The BJP and the wider Sangh Parivar are no longer interested in governing India well, they are instead focused on the politics of meaning, of refashioning Hindu personhood through the constant exposure to hatred of the Muslim. By illegitimating every Muslim from Shahrukh Khan to the neighbourhood hawker to bangle seller, the right-wing is effecting a New Partition to forge an enduring Hindu vote that the BJP can monopolise.
What is at stake in national politics is not merely the matter of transfer of power but that the Sangh parivar is staging a moral and social counterrevolution that seeks to rewire Indians along bigoted lines, through majoritarian ideology, money, weaponised media and Big Tech.
To counter this, the Congress and opposition parties need to find ways to infuse life into the values they espouse and that can happen only through newer forms of political practice. The Congress has to realise that the BJP has defined identity politics in such extreme terms that the former’s weak gestures to Hindu tradition are bound to have little impact on audiences that are already willingly radicalised.
The only way for the Congress to combat this is to evolve a clear, coherent counteroffer on what it stands for. Rahul Gandhi appears committed to the politics of decency, civility and constitutionalism. For those to be something more than mere bromides those values need to be expressed and deployed in real life political situations. The Congress talks up the idea of India but it needs to embody it in everyday politics by clearing positing that being Indian and Hindu can coexist with unashamedly recognising minority rights and their right to a life in India.
The Congress also needs to use events to drive values like the BJP does. The right-wing is exceptionally good at using terrorist attacks or (alleged) fireworks after cricket matches to cascade and reinforce anti-Muslim messages through society. Likewise, the Congress and other opposition parties need to use instances of brazen injustice as opportunities to reinforce progressive values. The rhetoric of constitutionalism will be emptied of meaning if it doesn’t dare to name those endowed with rights or fails to stand by those oppressed. The party should remember from history that struggles for civil rights and the politics of resistance are inseparable from advocating for political prisoners, as India’s freedom struggle has shown.
The Congress has been seriously remiss in failing to speak for Khalid and several others falsely accused in the anti-CAA protests. It has also been strikingly muted about the unjust incarceration of Sudha Bharadwaj and the Bhima Koregaon accused, highlighting yet again the party’s schizophrenic attitude towards the broader social movement Left.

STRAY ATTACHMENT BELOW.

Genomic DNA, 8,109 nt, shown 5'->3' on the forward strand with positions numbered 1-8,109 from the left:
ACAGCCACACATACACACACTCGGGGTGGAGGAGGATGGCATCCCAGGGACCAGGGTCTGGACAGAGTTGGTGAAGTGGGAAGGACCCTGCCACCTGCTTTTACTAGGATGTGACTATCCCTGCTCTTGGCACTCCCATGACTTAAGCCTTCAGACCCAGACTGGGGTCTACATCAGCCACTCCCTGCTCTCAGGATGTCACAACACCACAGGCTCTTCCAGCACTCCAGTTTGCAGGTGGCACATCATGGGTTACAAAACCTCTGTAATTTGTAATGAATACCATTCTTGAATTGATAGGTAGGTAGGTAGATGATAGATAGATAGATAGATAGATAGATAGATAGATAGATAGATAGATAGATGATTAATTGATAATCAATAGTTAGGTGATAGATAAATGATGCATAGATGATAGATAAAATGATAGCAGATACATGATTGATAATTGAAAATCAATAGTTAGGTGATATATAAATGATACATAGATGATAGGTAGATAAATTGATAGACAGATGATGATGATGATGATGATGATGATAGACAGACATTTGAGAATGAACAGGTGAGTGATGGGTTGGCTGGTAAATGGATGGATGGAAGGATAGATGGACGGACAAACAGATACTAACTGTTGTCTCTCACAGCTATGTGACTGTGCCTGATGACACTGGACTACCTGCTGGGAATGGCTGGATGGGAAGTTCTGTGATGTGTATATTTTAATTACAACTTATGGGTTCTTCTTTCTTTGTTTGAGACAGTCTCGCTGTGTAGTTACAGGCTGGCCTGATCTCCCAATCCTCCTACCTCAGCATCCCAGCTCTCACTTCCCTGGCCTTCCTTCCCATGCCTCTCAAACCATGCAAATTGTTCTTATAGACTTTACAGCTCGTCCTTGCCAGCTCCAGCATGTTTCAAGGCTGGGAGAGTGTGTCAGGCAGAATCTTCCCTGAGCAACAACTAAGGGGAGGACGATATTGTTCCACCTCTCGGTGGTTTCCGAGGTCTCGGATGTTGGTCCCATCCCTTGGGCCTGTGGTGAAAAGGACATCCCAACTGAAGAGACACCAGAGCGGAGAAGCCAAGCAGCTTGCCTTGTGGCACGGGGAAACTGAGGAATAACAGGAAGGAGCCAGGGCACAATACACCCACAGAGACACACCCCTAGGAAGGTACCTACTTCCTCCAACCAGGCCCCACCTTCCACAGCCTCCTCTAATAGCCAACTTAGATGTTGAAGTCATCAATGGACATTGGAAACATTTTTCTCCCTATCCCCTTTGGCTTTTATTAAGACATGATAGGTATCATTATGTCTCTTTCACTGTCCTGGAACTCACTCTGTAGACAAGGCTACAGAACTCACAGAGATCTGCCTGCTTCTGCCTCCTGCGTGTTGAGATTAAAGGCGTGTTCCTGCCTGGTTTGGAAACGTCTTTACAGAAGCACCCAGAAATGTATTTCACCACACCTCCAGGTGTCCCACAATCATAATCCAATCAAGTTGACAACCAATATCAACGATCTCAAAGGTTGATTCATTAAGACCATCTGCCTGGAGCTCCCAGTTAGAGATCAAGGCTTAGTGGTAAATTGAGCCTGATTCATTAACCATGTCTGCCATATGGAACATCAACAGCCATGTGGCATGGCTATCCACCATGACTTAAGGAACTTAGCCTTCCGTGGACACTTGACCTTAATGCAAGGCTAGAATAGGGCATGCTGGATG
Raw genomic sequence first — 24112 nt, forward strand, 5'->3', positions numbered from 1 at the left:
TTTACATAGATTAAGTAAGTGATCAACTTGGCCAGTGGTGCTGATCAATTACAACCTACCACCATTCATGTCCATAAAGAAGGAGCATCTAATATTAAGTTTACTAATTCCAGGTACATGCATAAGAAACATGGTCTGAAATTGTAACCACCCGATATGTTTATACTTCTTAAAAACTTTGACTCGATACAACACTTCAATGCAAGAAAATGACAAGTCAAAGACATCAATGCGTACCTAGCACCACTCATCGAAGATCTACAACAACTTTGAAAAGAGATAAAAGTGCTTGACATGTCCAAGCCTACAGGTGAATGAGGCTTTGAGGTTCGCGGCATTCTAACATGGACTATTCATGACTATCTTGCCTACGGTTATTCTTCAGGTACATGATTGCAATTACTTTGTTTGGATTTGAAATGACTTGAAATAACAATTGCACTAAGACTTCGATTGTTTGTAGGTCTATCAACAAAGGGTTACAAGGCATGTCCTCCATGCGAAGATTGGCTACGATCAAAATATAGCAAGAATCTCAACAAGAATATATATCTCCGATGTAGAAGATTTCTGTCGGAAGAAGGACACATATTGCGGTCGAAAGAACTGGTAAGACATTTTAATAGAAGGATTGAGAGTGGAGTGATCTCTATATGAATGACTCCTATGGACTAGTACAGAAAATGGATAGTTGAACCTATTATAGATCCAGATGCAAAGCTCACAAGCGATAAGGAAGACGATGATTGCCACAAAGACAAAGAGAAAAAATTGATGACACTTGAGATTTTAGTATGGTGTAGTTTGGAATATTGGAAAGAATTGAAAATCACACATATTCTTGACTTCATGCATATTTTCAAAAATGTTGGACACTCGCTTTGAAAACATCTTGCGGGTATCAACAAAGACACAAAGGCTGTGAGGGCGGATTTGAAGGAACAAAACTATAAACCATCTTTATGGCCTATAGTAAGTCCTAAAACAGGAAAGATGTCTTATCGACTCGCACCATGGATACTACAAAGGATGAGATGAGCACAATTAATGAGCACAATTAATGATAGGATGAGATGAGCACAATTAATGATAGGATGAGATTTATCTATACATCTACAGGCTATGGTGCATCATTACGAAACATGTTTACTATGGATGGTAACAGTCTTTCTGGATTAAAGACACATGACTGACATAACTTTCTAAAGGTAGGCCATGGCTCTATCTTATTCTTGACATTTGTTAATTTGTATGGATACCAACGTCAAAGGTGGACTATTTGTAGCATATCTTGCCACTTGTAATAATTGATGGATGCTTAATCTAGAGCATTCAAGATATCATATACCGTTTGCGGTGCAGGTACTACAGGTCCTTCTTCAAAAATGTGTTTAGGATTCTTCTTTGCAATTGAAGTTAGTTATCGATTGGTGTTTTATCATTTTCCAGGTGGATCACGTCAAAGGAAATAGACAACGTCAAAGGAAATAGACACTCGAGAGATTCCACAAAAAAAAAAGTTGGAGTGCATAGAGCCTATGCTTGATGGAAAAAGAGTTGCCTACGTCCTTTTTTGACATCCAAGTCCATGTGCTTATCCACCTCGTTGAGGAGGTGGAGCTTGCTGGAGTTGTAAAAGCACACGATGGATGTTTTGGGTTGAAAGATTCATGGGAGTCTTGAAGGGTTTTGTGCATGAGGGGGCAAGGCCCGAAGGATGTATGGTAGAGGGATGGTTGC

There have been phases when both sides work together, but for most party Congress governments and career politicians have either repressed social movements or electorally reaped the benefits of their activism. The Congress equation with the Left is often a function of high politics – who gets along well with whom in Delhi – and a derivative of political calculations in Kerala where the parties compete for power. But beyond that the Congress has hitherto not felt an obligation to the wider Left in movements, parties, universities, unions and media that generate the ideological opposition outside of parliamentary politics which the Congress gains from.
Given that the BJP is now out to vanquish all opposition space, it should be imperative for the Congress to make explicit its ideological and political consonance with the Left.
The Congress must also understand the broader effects of not speaking up for minorities. The BJP exploits the fact that the Congress does not speak about Muslims by constantly producing controversies and talking points about minorities in the public sphere. As the Congress refuses to get into these cultural battles, the BJP proceeds uncontested in its attempt to reshape Hindu psyche – by constantly producing Muslim ‘events’ in the public domain it perceptually drags Indian politics to a space where it becomes an all-Hindu affair rather than an Indian one where the terms of different groups living together are constantly negotiated.
In abstaining and ceding space on these issues, the Congress does not get to demonstrate what an alternative form of being Indian and Hindu can be like.
The erasure of Muslims in public life, which the BJP assiduously pursues in different ways, is designated to rob them of their place in the Republic. If the Congress has to instantiate constitutional politics, if it is serious about speaking for India it has to speak for minorities that make that India, India.
Skeptics would argue that such a purist approach to progressive politics is hardly realistic in India. But then again that’s seeing politics as a matter of transfer of power rather than contending with the abyss the nation is warming itself in. Only an unapologetic defence of human worth and dignity can realise the promise of the constitution and meet the challenge of a misguided, violent ideology. The Congress may not be winning elections but it is still big enough to set the tone for opposition rhetoric nationwide and shape political discourse.
The BJP has got its moral politics sorted. Beyond the realm of caste and local calculation, the Congress and opposition parties must too.
Sushil Aaron is a writer on Indian politics. He tweets @SushilAaron.